Courtesy of CREB
City of Calgary, October 1, 2018 – With no change in the economic climate, Calgary’s sales activity totaled 1,273 units in September, a 13 per cent decline over the previous year and well below long-term averages. There was a pullback in sales across all product types, most notably the detached market.
“Calgary’s economy continues to struggle with unemployment, which rose again last month to over eight per cent. Concerns in the employment market, higher lending rates and shaken confidence are weighing on housing demand,” said CREB® chief economist Ann-Marie Lurie.
“At the same time, supply levels continue to remain high, resulting in persistent oversupply and price declines.”
Inventories totaled 7,941 units, pushing the months of supply to 6.25. This continuation in oversupply is placing downward pressure on prices. The unadjusted citywide benchmark price totaled $428,700 in September. This is nearly one per cent below last month and three per cent below last year’s levels.
“This is the new normal of Calgary’s real estate,” said CREB® president Tom Westcott.
“Some potential buyers may want to take advantage of the market conditions, but they face difficulties selling their existing home based on their expectations. This prevents them from purchasing something else.”
September sales have dipped, but third quarter figures generally point towards a slower decline in sales and some easing in new listings growth. This was not enough to impact inventory levels this quarter.
The Calgary economy continues to struggle, but there are some signs of improvement in the rental market, which could contribute to a slow reduction in overall housing supply.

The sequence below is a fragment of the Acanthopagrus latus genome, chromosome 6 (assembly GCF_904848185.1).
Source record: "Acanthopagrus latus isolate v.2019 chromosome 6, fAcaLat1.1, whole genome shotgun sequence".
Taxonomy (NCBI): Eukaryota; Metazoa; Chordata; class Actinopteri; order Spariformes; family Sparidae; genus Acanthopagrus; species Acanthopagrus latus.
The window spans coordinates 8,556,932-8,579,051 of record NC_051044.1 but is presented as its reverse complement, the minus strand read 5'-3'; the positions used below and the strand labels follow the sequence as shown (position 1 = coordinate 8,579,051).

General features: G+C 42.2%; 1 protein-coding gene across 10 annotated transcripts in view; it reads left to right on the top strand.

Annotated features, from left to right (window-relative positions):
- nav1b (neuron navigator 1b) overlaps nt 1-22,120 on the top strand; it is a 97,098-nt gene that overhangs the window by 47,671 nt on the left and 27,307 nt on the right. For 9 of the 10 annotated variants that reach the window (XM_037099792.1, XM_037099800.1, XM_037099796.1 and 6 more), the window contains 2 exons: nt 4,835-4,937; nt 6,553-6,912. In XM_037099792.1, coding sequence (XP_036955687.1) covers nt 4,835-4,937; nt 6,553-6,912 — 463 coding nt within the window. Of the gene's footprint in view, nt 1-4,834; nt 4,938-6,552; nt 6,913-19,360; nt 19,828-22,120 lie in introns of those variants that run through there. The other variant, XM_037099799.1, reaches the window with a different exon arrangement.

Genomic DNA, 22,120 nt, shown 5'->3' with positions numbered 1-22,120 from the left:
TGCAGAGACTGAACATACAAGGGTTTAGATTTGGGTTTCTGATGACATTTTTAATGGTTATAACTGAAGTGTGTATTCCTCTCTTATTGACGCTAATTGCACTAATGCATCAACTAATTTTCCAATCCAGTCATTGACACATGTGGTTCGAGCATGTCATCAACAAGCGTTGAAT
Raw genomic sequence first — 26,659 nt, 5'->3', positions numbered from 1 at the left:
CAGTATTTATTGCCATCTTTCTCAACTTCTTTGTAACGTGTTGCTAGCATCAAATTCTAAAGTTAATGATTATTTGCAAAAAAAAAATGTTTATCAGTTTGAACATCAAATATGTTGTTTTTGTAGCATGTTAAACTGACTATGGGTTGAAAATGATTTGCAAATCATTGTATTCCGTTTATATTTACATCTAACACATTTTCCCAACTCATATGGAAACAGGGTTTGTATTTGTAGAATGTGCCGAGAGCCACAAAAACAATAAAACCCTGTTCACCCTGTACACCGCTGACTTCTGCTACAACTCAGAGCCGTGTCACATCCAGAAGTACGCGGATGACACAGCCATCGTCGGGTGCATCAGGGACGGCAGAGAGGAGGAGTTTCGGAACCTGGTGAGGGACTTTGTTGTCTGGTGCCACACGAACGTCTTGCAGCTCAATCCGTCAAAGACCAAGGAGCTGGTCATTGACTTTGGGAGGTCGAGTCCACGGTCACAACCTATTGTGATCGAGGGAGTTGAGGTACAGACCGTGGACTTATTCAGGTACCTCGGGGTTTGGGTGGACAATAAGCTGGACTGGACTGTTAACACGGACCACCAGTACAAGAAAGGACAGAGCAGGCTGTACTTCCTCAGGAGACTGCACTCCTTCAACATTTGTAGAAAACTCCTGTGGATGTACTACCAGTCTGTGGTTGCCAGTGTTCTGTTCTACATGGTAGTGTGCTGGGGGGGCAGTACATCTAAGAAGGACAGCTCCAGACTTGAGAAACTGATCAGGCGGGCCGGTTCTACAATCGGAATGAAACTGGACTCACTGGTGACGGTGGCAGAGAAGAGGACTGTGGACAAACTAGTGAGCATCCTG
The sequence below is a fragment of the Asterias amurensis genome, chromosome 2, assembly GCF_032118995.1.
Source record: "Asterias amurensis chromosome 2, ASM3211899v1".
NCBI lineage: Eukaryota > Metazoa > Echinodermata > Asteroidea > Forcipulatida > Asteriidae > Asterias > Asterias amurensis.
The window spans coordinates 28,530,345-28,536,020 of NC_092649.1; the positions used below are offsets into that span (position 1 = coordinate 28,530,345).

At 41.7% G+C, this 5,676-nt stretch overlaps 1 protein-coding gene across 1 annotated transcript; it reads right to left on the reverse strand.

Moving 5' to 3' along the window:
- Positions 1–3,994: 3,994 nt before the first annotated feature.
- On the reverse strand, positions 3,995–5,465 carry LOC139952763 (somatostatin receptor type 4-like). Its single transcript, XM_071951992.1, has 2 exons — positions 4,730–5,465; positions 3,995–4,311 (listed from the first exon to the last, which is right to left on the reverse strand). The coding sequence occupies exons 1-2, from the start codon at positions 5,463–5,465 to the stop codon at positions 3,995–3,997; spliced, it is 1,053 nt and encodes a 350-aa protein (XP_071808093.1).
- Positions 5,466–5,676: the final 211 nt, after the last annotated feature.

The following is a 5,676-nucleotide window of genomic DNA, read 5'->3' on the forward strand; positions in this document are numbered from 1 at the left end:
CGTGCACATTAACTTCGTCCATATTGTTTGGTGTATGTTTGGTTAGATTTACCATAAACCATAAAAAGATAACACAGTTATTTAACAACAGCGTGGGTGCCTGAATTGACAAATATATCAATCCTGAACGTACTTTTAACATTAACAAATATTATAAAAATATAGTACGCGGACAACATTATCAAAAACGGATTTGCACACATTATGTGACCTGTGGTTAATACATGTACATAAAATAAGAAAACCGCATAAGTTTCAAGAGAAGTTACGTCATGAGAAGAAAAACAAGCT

HOUSING MARKET FACTS
- Year-to-date sales eased to 7,945 units, over 20 per cent below the 10-year average. Sales eased across all price ranges, except properties under $300,000, which posted a modest gain.
- Easing sales were met with some adjustments in new listings in September. However, inventories remain elevated and are higher than long-term averages in most districts.
- Months of supply rose to 5.5 months in September and continue to weigh on housing prices across all districts.
- Detached benchmark prices totaled $493,100 in September. This is a 0.8 per cent decline over last month and three per cent below the previous year.
- Prices have trended down in most districts in September. However, on a year-to-date basis, benchmark prices remain above last year in both the City Centre and West districts.
- The apartment sector has seen the slowest decline in sales at six per cent so far this year. Like the detached sector, activity remains over 20 per cent below long-term averages, totaling 2,104 sales.
- For the fourth month in a row, new listings have generally trended lower than levels recorded last year. This has helped reduce some of the inventory in the market compared to the previous year.
- However, even with some reductions in inventory levels, the market continues to remain firmly in buyer’s territory when compared to the reduction in sales.
- With more supply than demand, benchmark prices for apartment condominium continued to ease in September, declining by 0.4 per cent over last month and 2.7 per cent compared to last year.
- The attached sector has recorded year-to-date sales of 2,814. This is 15 per cent below last year and 14 per cent below long-term averages.
- With no significant reduction in new listings, inventory levels remained elevated, pushing up months of supply to over seven months.
- Elevated levels of supply compared to demand persisted for both row and semi-detached product types. Like all other sectors, the oversupply has weighed on prices across all districts, except the City Centre, North East and East.
- While September semi-detached benchmark prices eased, year-to-date prices remained just above last year’s levels. The recent oversupply has eroded some of the steps made toward price recovery last year.
- Row benchmark prices have averaged $298,667 this year, nearly two per cent below last year and nine per cent below previous highs. Despite the citywide pullback, row prices have remained relatively stable in the City Centre, North West and South East districts.
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